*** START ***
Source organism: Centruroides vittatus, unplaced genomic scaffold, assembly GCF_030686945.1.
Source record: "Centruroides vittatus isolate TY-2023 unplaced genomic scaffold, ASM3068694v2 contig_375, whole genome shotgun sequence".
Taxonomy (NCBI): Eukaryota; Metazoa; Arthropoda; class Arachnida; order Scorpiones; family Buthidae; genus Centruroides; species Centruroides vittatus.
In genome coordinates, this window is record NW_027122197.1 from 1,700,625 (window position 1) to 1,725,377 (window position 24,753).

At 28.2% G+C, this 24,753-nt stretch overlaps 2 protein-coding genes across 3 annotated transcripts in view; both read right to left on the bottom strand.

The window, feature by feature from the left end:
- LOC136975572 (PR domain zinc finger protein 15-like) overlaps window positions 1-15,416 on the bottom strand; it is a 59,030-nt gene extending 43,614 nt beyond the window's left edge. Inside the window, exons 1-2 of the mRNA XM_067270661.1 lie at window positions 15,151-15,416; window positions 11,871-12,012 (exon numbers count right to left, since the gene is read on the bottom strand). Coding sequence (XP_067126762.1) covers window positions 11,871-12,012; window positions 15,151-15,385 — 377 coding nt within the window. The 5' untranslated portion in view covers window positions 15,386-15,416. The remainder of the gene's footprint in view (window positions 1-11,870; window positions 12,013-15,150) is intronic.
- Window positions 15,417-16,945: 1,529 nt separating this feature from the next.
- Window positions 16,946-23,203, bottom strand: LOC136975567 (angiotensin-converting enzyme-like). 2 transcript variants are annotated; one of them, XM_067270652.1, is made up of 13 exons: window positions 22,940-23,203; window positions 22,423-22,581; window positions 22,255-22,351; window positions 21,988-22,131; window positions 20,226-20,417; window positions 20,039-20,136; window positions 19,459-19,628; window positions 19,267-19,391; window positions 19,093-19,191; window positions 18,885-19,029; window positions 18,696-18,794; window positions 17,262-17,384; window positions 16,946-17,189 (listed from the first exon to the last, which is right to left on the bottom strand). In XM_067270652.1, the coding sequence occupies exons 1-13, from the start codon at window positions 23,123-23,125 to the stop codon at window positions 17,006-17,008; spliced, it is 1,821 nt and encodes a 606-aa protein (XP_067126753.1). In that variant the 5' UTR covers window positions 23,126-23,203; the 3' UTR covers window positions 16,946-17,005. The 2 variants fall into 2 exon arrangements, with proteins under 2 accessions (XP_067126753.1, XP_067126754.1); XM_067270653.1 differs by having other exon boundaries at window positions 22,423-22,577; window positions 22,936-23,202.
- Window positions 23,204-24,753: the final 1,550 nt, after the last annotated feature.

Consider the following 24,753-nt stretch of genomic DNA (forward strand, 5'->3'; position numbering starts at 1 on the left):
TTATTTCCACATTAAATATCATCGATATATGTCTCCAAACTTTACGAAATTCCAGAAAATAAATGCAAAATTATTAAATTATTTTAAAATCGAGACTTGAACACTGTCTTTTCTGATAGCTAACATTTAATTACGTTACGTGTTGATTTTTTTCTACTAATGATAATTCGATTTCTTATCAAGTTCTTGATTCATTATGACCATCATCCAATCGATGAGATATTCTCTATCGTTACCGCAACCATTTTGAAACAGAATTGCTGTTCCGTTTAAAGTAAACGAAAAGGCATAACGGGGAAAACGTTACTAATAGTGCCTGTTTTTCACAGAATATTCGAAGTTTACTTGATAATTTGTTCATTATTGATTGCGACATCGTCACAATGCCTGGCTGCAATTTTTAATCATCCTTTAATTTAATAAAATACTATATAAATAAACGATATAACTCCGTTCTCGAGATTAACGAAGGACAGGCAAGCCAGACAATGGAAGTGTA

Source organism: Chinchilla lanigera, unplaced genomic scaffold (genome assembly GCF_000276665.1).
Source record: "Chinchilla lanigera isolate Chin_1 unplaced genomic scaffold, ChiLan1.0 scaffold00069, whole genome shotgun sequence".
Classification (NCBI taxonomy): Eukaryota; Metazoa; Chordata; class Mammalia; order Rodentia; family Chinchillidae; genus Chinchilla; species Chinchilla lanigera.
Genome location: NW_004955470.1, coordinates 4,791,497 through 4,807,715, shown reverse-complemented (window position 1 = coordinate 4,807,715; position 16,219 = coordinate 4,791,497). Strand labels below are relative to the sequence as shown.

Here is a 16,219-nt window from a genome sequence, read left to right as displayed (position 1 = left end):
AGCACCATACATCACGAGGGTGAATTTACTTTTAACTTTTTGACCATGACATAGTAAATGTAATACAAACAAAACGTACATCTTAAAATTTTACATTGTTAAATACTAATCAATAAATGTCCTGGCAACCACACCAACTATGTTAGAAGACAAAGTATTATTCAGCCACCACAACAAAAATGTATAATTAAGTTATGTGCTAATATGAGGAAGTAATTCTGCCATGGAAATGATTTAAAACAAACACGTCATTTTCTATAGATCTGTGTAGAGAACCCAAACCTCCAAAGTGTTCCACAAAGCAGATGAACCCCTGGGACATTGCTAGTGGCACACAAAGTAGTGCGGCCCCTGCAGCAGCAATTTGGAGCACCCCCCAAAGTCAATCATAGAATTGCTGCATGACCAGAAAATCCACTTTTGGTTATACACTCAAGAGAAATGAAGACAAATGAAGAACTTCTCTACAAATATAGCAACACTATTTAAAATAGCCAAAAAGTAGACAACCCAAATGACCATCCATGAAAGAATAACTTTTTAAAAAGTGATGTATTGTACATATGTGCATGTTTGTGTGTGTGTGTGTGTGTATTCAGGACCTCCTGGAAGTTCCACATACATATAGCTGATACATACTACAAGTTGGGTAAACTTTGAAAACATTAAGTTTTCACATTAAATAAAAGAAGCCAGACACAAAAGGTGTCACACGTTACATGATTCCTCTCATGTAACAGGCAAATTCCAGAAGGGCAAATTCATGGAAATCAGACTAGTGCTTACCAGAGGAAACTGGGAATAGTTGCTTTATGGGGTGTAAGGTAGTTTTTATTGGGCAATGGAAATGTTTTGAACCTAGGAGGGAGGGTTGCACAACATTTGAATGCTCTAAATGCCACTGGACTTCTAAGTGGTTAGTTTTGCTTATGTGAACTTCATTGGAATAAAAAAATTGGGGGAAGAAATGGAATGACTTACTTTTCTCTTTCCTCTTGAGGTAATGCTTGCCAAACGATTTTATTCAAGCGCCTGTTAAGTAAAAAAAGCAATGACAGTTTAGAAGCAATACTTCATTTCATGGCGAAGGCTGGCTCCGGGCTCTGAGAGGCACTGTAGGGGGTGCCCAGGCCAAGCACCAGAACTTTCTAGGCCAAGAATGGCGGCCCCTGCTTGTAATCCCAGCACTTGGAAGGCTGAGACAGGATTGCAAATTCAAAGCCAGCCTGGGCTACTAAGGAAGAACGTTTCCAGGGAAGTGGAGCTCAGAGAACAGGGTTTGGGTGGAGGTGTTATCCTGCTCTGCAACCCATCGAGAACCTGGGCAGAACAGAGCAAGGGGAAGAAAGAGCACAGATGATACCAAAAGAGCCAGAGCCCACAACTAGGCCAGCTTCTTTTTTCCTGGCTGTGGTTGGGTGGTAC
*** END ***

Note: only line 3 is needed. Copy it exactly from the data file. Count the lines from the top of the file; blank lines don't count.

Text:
Taxonomy (NCBI): Eukaryota; Metazoa; Arthropoda; class Arachnida; order Scorpiones; family Buthidae; genus Centruroides; species Centruroides vittatus.